I spent four days in Chicago last week tracking about 70 other Oklahomans at the OKBio exhibition booth at the 2013 BIO International Convention. I was there to report on what the Oklahomans were up to as far as pitching the state as a promising location for biotech startups or connecting with potential business and research partners.
So, I hit a lot of people up with the same question: why did they go to the time and expense of attending the BIO show when it appears to an outsider like me there is little chance of an immediate payoff in terms of funding, partners or customers.
I reported some of what I heard in a series of daily articles published in The Oklahoman. But when I returned to Oklahoma, I had some really interesting perspective from Dr. Craig Shimasaki still in my notebook that I am sharing in this blog post.
A serial entrepreneur who has attended the BIO show for more than a decade, Dr. Shimasaki currently is CEO of Oklahoma City-based Moleculera Labs, which has developed a series of tests for a condition known as PANDAS, a neurological condition along the autism spectrum that affects children.
I saw Dr. Shimasaki several times throughout the week and caught up with him at the OKBio booth to gain some insight into why he was there. He made the most of the show, signing copies of his book “The Business of Bioscience” for would-be entrepreneurs at the BIO bookstore and meeting with potential partners and investors right up to the convention’s closing at noon on Thursday.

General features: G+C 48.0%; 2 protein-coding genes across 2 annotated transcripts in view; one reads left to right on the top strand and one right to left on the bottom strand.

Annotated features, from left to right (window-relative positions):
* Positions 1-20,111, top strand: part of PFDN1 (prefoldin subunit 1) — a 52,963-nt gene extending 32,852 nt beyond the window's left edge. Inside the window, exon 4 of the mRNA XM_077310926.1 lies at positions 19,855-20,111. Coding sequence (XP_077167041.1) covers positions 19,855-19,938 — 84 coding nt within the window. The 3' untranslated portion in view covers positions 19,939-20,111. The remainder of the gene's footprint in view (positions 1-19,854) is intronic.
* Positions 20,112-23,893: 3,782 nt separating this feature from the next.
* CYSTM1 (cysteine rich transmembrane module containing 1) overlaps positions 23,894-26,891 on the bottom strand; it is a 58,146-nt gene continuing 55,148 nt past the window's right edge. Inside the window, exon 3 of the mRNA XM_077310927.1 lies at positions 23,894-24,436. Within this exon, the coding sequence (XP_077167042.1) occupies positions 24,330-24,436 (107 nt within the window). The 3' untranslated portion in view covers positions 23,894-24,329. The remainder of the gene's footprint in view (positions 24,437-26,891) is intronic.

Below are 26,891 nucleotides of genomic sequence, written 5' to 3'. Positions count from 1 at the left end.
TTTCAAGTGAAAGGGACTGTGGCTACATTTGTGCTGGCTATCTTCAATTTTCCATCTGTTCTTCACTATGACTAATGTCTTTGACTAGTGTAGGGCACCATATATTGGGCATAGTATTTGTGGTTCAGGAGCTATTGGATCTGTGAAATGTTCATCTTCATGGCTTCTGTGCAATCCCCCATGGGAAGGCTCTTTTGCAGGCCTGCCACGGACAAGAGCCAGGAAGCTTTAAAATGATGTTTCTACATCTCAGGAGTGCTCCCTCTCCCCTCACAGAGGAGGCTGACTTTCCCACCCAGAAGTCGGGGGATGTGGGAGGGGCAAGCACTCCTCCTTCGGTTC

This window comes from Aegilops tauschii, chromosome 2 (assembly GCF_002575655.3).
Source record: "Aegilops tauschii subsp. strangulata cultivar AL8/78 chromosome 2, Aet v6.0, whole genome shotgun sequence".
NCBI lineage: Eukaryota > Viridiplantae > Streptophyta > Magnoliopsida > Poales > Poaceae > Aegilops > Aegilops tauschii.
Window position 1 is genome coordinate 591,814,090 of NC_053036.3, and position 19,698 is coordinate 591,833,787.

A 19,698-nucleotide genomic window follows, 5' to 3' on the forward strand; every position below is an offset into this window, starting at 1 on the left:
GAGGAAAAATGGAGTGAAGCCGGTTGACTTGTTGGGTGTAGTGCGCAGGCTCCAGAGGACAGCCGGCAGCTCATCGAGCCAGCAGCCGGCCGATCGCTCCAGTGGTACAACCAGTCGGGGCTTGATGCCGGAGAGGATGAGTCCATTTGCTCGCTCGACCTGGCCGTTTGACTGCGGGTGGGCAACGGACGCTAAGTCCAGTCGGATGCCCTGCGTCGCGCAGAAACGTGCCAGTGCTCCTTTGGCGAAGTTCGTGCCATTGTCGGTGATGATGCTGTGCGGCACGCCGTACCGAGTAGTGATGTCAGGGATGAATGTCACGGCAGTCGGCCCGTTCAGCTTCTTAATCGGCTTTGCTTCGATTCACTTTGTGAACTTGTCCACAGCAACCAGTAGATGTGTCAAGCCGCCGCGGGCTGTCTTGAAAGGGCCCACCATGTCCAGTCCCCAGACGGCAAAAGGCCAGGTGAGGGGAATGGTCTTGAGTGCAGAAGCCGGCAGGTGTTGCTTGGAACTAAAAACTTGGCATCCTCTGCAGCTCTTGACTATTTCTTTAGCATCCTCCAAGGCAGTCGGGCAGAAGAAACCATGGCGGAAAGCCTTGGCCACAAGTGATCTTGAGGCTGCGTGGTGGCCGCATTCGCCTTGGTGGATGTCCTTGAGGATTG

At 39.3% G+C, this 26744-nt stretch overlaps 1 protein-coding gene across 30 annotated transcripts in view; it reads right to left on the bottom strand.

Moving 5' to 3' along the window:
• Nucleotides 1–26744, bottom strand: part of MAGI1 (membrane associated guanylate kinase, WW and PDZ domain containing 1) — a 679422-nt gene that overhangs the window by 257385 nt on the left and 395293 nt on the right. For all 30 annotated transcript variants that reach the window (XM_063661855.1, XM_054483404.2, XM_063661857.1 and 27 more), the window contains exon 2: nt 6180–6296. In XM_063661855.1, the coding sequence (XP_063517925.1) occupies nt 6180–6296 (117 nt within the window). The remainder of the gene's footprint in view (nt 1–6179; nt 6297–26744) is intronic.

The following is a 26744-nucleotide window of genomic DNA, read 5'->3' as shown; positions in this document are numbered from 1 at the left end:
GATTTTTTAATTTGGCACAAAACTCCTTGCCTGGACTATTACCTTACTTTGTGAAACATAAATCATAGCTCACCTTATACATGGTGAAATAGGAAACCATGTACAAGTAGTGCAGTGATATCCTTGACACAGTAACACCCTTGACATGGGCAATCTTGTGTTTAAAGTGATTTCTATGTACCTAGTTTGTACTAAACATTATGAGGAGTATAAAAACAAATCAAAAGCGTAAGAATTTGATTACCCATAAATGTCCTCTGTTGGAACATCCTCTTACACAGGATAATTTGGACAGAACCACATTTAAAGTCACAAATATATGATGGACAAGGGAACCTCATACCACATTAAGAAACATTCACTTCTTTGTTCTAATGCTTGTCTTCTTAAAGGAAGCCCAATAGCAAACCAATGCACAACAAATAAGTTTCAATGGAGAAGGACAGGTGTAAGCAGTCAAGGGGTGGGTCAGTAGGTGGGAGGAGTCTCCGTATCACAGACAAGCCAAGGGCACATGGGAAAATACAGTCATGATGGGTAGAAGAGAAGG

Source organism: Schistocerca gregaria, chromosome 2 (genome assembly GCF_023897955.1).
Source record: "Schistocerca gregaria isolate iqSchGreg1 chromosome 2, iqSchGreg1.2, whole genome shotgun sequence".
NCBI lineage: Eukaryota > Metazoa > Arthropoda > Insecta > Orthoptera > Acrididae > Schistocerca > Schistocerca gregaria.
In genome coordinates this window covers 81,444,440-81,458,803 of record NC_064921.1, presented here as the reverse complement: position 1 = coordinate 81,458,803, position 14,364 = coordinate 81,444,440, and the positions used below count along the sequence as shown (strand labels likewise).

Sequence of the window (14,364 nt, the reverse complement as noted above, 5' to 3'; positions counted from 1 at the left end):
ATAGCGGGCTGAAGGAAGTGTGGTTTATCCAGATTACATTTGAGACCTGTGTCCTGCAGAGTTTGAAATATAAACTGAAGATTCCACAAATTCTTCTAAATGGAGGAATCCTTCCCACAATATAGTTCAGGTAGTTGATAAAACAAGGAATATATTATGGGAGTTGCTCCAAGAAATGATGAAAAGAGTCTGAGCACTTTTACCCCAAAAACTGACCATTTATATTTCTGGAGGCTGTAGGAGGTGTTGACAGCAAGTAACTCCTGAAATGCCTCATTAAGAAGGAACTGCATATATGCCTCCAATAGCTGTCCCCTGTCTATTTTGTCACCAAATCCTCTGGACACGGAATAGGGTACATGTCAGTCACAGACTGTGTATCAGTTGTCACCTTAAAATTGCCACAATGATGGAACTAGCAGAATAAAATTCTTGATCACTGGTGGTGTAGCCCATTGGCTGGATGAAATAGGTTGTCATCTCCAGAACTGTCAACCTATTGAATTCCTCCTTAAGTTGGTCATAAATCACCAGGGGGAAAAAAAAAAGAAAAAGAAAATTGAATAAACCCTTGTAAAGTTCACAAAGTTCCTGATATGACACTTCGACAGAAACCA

Here is Dr. Shimasaki’s response when I asked him why he attended the BIO show. He gave me three reasons for being in Chicago:
“One, certainly to meet other companies and individuals that can help our company, Moleculera Labs, grow, expand and partner to improve and grow the success of the company.
“Second is to support bioscience community in the state of Oklahoma and represent it to the world. We have some high quality, top notch biotechnology in the state of Oklahoma.
“The third reason is to learn other technologies by attending some of these sessions and listening to what is going on in other fields and areas of biotechnology so that you are doing things that are concurrent with things that are going on in the world. Otherwise, you are using old practices.
“You make sure you are aware of what best practices are in the world to ensure you don’t use outdated practices and modes that have changed since you have been aware of them.
“You are comparing and looking at yourself and your own company. Is what you are doing novel, desired, important enough that others would want to partner, buy or purchase your product, or are other people already doing it and way past what you are doing? If they are, how do you retool what you are doing so that you are ahead of them? I think without this type of exposure you never even know.”
By the way, the BIO bookstore that operated during the show sold every copy of Dr. Shimasaki’s book. He’s writing a second book expected to be published in 2014.
QUICK RETURNS: Mike Moradi, CEO of Oklahoma City’s Sensulin is proof that some BIO Convention connections pay off sooner rather than later. As a serial entrepreneur, Moradi is a long-time participant of the OKBio effort at the annual trade show.
“Last year I ended up getting an investor out of this,” Moradi told me. “I met him for 30 minutes in this partnering forum and he became an investor.”
This year, Moradi scheduled 20 partnering meetings throughout the week. He was even meeting with a potential partner at the OKBio booth as the show closed at noon on Thursday.